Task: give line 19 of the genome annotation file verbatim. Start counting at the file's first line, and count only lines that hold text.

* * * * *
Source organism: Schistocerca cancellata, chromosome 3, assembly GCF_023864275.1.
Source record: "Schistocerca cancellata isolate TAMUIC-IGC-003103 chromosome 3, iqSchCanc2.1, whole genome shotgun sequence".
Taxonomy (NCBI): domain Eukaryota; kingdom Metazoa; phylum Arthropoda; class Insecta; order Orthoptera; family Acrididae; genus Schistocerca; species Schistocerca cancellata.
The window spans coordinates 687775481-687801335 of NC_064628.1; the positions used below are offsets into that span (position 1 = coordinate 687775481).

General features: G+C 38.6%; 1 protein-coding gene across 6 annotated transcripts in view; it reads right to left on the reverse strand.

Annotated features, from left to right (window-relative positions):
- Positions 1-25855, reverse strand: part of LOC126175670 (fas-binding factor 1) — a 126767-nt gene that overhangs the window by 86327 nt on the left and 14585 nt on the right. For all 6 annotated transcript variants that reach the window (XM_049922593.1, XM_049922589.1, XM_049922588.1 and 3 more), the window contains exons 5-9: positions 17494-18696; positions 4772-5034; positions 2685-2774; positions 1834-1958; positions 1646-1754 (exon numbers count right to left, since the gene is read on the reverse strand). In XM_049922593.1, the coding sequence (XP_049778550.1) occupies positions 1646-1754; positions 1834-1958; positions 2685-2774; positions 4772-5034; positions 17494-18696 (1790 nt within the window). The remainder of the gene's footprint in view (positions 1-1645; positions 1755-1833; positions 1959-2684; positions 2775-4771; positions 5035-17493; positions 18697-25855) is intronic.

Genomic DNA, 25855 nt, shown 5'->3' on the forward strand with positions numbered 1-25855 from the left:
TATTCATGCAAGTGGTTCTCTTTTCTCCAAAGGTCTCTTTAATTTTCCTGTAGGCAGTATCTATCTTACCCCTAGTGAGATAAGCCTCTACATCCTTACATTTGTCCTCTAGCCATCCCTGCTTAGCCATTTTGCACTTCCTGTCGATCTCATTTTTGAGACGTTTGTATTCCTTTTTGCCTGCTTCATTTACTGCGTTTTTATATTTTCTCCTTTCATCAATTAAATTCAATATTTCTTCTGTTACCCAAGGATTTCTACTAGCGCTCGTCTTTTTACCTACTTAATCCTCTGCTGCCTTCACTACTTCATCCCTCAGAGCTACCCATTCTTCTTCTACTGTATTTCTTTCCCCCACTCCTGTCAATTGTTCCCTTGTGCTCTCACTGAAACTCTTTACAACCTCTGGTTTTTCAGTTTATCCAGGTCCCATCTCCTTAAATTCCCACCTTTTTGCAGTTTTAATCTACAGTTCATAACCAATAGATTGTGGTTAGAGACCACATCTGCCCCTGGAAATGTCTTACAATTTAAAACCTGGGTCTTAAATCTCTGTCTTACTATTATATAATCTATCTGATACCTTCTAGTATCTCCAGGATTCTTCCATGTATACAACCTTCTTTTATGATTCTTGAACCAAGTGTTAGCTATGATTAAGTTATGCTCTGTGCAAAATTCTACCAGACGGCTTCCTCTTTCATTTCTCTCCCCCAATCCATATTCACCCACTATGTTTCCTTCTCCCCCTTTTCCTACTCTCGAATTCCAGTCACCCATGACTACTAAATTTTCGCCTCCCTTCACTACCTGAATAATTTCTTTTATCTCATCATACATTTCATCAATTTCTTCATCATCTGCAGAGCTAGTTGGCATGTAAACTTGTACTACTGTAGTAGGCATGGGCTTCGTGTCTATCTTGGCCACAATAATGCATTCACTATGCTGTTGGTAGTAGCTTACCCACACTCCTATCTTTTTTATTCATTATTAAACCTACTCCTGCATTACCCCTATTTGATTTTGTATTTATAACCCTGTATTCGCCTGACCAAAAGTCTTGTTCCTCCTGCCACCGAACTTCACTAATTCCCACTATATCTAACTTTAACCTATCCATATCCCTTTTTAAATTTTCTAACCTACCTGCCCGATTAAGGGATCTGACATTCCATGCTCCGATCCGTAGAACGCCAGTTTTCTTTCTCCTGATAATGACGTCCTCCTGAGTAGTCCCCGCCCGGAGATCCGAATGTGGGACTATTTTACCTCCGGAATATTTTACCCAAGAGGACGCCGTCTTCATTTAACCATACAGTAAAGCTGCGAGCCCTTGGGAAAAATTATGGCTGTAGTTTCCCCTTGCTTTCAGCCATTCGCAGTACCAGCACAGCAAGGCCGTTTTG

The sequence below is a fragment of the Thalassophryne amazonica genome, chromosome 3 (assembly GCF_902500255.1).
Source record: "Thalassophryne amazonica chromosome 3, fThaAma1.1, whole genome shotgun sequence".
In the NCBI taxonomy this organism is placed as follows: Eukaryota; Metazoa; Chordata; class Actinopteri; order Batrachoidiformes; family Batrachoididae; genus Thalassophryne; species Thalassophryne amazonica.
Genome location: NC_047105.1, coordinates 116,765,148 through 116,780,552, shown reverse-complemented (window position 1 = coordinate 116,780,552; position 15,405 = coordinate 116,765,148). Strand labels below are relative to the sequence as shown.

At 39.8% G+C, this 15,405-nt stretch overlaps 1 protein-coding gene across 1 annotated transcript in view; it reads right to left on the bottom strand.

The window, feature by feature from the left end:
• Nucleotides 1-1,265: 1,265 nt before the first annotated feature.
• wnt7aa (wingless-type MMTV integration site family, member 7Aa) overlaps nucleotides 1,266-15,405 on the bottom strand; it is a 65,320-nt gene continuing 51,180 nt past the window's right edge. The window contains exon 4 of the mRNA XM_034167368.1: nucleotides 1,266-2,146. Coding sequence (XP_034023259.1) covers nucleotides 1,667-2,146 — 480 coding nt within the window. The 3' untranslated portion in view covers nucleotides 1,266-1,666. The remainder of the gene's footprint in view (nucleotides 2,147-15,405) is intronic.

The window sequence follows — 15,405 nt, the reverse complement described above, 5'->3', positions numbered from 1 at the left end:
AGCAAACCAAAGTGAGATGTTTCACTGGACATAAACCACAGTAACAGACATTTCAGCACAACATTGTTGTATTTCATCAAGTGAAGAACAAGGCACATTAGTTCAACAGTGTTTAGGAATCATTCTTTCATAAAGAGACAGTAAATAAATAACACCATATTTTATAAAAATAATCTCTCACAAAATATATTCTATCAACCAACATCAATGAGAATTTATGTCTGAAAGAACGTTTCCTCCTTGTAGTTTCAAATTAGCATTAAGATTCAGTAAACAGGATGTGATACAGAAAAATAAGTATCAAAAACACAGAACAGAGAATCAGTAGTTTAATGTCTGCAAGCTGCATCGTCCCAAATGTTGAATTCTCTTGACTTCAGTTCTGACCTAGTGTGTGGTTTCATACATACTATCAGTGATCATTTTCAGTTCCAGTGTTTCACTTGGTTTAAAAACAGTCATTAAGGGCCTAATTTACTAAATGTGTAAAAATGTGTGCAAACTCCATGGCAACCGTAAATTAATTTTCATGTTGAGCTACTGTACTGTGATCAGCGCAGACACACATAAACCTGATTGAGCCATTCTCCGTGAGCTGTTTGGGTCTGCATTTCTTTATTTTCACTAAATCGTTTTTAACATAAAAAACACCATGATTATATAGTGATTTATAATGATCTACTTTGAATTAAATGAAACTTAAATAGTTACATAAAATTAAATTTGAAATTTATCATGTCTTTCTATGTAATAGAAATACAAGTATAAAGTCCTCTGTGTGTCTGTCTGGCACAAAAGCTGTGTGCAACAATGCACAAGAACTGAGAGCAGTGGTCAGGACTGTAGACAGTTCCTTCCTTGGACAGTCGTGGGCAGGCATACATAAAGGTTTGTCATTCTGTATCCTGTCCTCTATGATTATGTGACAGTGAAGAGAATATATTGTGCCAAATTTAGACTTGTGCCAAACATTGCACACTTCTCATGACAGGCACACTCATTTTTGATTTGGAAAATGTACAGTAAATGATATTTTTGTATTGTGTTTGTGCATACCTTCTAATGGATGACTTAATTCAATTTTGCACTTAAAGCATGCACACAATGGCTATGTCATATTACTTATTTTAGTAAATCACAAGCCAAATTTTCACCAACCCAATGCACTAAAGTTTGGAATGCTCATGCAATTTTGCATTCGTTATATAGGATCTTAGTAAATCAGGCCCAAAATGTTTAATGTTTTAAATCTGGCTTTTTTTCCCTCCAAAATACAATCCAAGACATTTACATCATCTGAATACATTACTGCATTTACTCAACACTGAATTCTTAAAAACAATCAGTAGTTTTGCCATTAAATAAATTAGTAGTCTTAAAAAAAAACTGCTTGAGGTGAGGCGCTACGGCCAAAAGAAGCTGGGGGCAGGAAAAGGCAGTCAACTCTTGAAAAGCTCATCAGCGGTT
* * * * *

AGCAAACCAAAGTGAGATGTTTCACTGGACATAAACCACAGTAACAGACATTTCAGCACAACATTGTTGTATTTCATCAAGTGAAGAACAAGGCACATTAGTTCAACAGTGTTTAGGAATCATTCTTTCATAAAGAGACAGTAAATAAATAACACCATATTTTATAAAAATAATCTCTCACAAAATATATTCTATCAACCAACATCAATGAGAATTTATGTCTGAAAGAACGTTTCCTCCTTGTAGTTTCAAATTAGCATTAAGATTCAGTAAACAGGATGTGATACAGAAAAATAAGTATCAAAAACACAGAACAGAGAATCAGTAGTTTAATGTCTGCAAGCTGCATCGTCCCAAATGTTGAATTCTCTTGACTTCAGTTCTGACCTAGTGTGTGGTTTCATACATACTATCAGTGATCATTTTCAGTTCCAGTGTTTCACTTGGTTTAAAAACAGTCATTAAGGGCCTAATTTACTAAATGTGTAAAAATGTGTGCAAACTCCATGGCAACCGTAAATTAATTTTCATGTTGAGCTACTGTACTGTGATCAGCGCAGACACACATAAACCTGATTGAGCCATTCTCCGTGAGCTGTTTGGGTCTGCATTTCTTTATTTTCACTAAATCGTTTTTAACATAAAAAACACCATGATTATATAGTGATTTATAATGATCTACTTTGAATTAAATGAAACTTAAATAGTTACATAAAATTAAATTTGAAATTTATCATGTCTTTCTATGTAATAGAAATACAAGTATAAAGTCCTCTGTGTGTCTGTCTGGCACAAAAGCTGTGTGCAACAATGCACAAGAACTGAGAGCAGTGGTCAGGACTGTAGACAGTTCCTTCCTTGGACAGTCGTGGGCAGGCATACATAAAGGTTTGTCATTCTGTATCCTGTCCTCTATGATTATGTGACAGTGAAGAGAATATATTGTGCCAAATTTAGACTTGTGCCAAACATTGCACACTTCTCATGACAGGCACACTCATTTTTGATTTGGAAAATGTACAGTAAATGATATTTTTGTATTGTGTTTGTGCATACCTTCTAATGGATGACTTAATTCAATTTTGCACTTAAAGCATGCACACAATGGCTATGTCATATTACTTATTTTAGTAAATCACAAGCCAAATTTTCACCAACCCAATGCACTAAAGTTTGGAATGCTCATGCAATTTTGCATTCGTTATATAGGATCTTAGTAAATCAGGCCCAAAATGTTTAATGTTTTAAATCTGGCTTTTTTTCCCTCCAAAATACAATCCAAGACATTTACATCATCTGAATACATTACTGCATTTACTCAACACTGAATTCTTAAAAACAATCAGTAGTTTTGCCATTAAATAAATTAGTAGTCTTAAAAAAAAACTGCTTGAGGTGAGGCGCTACGGCCAAAAGAAGCTGGGGGCAGGAAAAGGCAGTCAACTCTTGAAAAGCTCATCAGCGGTT